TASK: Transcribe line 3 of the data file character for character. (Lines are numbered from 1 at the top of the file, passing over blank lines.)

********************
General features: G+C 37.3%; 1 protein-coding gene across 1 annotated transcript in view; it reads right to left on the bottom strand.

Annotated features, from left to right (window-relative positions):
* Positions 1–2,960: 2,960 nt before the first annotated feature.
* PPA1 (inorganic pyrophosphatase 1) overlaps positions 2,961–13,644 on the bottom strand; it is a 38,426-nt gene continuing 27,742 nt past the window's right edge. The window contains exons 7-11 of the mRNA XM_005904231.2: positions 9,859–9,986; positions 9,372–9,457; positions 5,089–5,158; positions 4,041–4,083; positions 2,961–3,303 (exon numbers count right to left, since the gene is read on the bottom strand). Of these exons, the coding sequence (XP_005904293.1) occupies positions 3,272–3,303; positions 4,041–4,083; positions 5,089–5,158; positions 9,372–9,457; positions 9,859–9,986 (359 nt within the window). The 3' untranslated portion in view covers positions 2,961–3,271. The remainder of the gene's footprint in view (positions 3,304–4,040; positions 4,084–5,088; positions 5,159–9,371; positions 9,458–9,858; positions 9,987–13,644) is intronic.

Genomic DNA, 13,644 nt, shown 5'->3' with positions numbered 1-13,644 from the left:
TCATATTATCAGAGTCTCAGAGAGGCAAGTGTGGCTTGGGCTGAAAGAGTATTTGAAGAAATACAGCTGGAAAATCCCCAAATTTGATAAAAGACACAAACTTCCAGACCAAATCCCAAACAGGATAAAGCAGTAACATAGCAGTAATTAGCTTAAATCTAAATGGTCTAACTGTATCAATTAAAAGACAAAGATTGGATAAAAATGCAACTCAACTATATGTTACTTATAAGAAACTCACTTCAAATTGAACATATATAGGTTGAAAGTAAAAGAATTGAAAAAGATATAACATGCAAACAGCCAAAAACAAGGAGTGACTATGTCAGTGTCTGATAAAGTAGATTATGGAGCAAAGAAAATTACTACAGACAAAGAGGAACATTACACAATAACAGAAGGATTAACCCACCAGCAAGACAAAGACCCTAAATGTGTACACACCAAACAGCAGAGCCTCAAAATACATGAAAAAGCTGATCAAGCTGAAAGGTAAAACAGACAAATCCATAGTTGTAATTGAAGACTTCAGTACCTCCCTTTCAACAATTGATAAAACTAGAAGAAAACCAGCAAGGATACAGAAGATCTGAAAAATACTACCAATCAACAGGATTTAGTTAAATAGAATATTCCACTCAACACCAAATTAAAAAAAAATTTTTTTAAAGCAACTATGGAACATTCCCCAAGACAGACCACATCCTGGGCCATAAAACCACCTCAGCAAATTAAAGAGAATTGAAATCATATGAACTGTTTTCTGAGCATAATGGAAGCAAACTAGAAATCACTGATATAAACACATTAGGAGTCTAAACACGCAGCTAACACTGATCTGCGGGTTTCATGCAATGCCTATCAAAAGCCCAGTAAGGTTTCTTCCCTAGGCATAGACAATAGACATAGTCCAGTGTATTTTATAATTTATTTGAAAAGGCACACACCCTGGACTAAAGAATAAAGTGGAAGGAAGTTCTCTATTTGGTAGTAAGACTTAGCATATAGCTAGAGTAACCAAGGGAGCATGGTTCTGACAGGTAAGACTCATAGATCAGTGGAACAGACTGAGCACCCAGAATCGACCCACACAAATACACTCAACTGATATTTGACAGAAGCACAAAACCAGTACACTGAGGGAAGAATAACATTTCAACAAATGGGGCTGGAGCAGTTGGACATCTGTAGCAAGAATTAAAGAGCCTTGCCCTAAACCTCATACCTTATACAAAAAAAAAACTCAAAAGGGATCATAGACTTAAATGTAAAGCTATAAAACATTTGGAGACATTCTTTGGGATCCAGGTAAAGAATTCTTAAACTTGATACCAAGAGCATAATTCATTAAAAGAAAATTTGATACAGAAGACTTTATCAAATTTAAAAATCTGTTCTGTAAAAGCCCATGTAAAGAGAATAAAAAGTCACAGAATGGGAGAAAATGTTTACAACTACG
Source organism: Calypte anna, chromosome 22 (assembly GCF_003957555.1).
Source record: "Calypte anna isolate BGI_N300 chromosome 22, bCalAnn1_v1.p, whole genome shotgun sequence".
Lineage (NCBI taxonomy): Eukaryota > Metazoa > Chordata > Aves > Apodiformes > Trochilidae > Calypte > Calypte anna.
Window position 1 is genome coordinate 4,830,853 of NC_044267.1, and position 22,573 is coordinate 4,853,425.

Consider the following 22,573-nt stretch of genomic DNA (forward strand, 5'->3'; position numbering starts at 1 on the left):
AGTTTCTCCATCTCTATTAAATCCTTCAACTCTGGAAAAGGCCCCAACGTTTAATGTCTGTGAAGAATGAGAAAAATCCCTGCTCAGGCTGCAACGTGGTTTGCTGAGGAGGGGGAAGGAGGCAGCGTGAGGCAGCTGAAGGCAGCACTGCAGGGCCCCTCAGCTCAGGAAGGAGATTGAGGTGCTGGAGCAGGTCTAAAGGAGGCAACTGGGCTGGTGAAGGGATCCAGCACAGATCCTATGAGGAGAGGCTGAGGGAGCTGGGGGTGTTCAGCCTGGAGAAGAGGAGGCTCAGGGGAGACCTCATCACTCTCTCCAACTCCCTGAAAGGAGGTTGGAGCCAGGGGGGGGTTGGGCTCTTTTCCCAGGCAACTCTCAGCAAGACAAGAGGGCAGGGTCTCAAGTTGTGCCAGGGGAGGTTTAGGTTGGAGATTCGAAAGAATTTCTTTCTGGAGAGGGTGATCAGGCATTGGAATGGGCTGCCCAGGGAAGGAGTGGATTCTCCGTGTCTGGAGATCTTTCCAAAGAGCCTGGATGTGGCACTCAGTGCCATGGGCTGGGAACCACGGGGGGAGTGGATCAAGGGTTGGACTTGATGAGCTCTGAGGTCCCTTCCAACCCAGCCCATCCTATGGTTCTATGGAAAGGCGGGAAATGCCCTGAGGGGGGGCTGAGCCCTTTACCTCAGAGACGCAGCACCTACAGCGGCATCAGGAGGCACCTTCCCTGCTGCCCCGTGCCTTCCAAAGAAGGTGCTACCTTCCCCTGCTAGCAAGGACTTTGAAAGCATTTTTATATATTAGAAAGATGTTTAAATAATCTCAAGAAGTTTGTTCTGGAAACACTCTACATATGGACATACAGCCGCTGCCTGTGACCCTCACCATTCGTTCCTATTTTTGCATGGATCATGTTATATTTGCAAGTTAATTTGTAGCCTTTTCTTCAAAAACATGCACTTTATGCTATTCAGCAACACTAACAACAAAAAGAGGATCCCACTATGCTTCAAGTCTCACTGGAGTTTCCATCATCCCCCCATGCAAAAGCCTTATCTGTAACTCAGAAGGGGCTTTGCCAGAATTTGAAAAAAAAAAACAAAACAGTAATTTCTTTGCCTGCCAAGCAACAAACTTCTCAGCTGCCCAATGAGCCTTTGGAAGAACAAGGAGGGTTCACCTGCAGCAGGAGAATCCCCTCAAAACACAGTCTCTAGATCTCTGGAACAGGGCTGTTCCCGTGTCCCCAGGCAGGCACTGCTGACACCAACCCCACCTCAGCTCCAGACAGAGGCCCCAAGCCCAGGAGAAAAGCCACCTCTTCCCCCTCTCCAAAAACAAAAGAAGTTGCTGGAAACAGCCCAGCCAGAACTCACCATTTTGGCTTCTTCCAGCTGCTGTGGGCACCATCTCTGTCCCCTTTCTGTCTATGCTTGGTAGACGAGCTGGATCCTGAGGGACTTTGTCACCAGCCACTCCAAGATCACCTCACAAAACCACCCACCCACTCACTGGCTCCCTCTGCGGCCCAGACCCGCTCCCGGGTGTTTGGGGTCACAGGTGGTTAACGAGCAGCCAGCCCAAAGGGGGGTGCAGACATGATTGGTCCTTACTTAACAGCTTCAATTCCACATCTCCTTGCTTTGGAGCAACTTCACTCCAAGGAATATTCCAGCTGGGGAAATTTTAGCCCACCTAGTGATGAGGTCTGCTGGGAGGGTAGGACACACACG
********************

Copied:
* Positions 1–2,960: 2,960 nt before the first annotated feature.